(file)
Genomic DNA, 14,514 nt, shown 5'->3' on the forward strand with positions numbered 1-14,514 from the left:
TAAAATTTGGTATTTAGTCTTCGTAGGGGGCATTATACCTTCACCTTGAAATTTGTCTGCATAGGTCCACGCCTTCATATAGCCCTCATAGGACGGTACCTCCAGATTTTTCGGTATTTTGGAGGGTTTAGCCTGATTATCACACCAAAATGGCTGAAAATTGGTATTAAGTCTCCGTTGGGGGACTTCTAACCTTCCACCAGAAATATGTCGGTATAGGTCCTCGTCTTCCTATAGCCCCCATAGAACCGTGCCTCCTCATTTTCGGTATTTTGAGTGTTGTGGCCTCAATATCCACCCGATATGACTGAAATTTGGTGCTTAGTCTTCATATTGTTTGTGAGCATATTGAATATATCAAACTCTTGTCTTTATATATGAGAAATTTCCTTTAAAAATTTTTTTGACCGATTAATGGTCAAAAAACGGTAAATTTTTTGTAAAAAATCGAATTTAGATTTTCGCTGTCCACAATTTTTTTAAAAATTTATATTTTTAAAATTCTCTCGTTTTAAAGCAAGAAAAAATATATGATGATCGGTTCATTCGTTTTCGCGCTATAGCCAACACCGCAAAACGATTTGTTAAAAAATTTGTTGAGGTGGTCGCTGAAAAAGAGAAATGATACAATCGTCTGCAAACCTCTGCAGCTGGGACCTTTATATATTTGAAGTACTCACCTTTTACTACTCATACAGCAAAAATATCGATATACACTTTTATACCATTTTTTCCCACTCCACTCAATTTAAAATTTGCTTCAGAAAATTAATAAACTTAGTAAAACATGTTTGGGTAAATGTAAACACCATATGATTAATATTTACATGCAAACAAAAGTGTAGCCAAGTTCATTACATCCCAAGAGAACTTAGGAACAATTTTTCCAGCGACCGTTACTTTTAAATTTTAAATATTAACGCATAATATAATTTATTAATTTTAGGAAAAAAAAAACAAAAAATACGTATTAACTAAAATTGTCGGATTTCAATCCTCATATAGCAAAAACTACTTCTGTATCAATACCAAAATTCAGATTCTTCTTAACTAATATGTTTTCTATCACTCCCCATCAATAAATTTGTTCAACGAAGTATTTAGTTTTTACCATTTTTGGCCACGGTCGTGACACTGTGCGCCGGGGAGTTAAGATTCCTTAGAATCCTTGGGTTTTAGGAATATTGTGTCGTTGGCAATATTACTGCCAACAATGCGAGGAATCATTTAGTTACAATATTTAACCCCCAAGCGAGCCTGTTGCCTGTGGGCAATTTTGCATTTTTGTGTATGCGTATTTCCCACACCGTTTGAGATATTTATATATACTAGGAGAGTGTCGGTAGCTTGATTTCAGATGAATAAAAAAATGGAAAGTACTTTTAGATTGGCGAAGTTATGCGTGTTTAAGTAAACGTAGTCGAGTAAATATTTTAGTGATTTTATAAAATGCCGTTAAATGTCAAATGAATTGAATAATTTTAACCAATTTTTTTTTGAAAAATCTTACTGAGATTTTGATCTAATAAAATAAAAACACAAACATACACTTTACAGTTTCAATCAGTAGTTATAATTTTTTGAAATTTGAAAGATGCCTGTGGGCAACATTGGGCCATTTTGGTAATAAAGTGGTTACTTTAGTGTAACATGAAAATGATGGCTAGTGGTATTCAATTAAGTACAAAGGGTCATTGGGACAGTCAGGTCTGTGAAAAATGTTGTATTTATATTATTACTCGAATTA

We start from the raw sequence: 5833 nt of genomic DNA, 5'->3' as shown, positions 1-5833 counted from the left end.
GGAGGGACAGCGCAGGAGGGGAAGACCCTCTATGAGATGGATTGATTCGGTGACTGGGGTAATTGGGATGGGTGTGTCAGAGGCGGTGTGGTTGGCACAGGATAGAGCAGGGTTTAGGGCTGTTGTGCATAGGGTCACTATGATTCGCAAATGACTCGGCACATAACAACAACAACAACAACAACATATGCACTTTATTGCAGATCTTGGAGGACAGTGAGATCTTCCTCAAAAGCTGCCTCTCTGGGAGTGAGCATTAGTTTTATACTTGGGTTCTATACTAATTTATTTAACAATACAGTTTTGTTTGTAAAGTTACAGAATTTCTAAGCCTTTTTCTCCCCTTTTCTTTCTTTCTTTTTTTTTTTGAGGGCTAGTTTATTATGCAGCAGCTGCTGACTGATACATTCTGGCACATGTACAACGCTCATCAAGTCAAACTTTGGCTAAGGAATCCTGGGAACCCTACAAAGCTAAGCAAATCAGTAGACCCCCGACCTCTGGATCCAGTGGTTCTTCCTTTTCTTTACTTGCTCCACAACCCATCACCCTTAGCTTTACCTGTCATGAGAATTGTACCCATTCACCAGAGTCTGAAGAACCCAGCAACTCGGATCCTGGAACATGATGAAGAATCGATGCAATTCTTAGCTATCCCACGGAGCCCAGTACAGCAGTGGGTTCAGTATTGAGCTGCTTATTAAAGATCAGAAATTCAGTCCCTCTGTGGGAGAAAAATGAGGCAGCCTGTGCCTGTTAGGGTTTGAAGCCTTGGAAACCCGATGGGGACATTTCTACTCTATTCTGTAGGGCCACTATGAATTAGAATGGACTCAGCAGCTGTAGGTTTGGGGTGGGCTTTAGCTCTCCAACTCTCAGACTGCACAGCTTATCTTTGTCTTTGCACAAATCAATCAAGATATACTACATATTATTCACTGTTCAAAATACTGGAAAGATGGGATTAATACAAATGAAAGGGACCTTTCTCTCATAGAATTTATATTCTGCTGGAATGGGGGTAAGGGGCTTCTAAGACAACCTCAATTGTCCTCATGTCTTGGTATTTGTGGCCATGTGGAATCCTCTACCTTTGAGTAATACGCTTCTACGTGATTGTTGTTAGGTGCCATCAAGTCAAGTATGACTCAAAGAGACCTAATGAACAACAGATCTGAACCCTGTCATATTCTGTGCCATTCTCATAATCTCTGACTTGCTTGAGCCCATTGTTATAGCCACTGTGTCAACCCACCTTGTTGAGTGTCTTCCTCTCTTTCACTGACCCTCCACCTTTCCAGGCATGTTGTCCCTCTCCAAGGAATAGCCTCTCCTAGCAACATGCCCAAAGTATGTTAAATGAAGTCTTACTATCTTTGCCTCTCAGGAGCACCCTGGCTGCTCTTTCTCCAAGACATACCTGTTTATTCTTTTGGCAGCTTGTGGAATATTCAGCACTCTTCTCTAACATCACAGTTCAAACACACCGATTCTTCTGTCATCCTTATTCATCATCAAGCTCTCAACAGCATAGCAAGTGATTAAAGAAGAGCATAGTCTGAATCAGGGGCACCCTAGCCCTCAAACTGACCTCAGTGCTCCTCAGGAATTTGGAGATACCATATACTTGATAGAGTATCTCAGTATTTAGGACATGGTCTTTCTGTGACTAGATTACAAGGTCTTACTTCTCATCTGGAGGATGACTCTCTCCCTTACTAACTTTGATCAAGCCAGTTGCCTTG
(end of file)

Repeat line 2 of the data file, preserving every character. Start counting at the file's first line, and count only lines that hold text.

TAAAATTTGGTATTTAGTCTTCGTAGGGGGCATTATACCTTCACCTTGAAATTTGTCTGCATAGGTCCACGCCTTCATATAGCCCTCATAGGACGGTACCTCCAGATTTTTCGGTATTTTGGAGGGTTTAGCCTGATTATCACACCAAAATGGCTGAAAATTGGTATTAAGTCTCCGTTGGGGGACTTCTAACCTTCCACCAGAAATATGTCGGTATAGGTCCTCGTCTTCCTATAGCCCCCATAGAACCGTGCCTCCTCATTTTCGGTATTTTGAGTGTTGTGGCCTCAATATCCACCCGATATGACTGAAATTTGGTGCTTAGTCTTCATATTGTTTGTGAGCATATTGAATATATCAAACTCTTGTCTTTATATATGAGAAATTTCCTTTAAAAATTTTTTTGACCGATTAATGGTCAAAAAACGGTAAATTTTTTGTAAAAAATCGAATTTAGATTTTCGCTGTCCACAATTTTTTTAAAAATTTATATTTTTAAAATTCTCTCGTTTTAAAGCAAGAAAAAATATATGATGATCGGTTCATTCGTTTTCGCGCTATAGCCAACACCGCAAAACGATTTGTTAAAAAATTTGTTGAGGTGGTCGCTGAAAAAGAGAAATGATACAATCGTCTGCAAACCTCTGCAGCTGGGACCTTTATATATTTGAAGTACTCACCTTTTACTACTCATACAGCAAAAATATCGATATACACTTTTATACCATTTTTTCCCACTCCACTCAATTTAAAATTTGCTTCAGAAAATTAATAAACTTAGTAAAACATGTTTGGGTAAATGTAAACACCATATGATTAATATTTACATGCAAACAAAAGTGTAGCCAAGTTCATTACATCCCAAGAGAACTTAGGAACAATTTTTCCAGCGACCGTTACTTTTAAATTTTAAATATTAACGCATAATATAATTTATTAATTTTAGGAAAAAAAAAACAAAAAATACGTATTAACTAAAATTGTCGGATTTCAATCCTCATATAGCAAAAACTACTTCTGTATCAATACCAAAATTCAGATTCTTCTTAACTAATATGTTTTCTATCACTCCCCATCAATAAATTTGTTCAACGAAGTATTTAGTTTTTACCATTTTTGGCCACGGTCGTGACACTGTGCGCCGGGGAGTTAAGATTCCTTAGAATCCTTGGGTTTTAGGAATATTGTGTCGTTGGCAATATTACTGCCAACAATGCGAGGAATCATTTAGTTACAATATTTAACCCCCAAGCGAGCCTGTTGCCTGTGGGCAATTTTGCATTTTTGTGTATGCGTATTTCCCACACCGTTTGAGATATTTATATATACTAGGAGAGTGTCGGTAGCTTGATTTCAGATGAATAAAAAAATGGAAAGTACTTTTAGATTGGCGAAGTTATGCGTGTTTAAGTAAACGTAGTCGAGTAAATATTTTAGTGATTTTATAAAATGCCGTTAAATGTCAAATGAATTGAATAATTTTAACCAATTTTTTTTTGAAAAATCTTACTGAGATTTTGATCTAATAAAATAAAAACACAAACATACACTTTACAGTTTCAATCAGTAGTTATAATTTTTTGAAATTTGAAAGATGCCTGTGGGCAACATTGGGCCATTTTGGTAATAAAGTGGTTACTTTAGTGTAACATGAAAATGATGGCTAGTGGTATTCAATTAAGTACAAAGGGTCATTGGGACAGTCAGGTCTGTGAAAAATGTTGTATTTATATTATTACTCGAATTA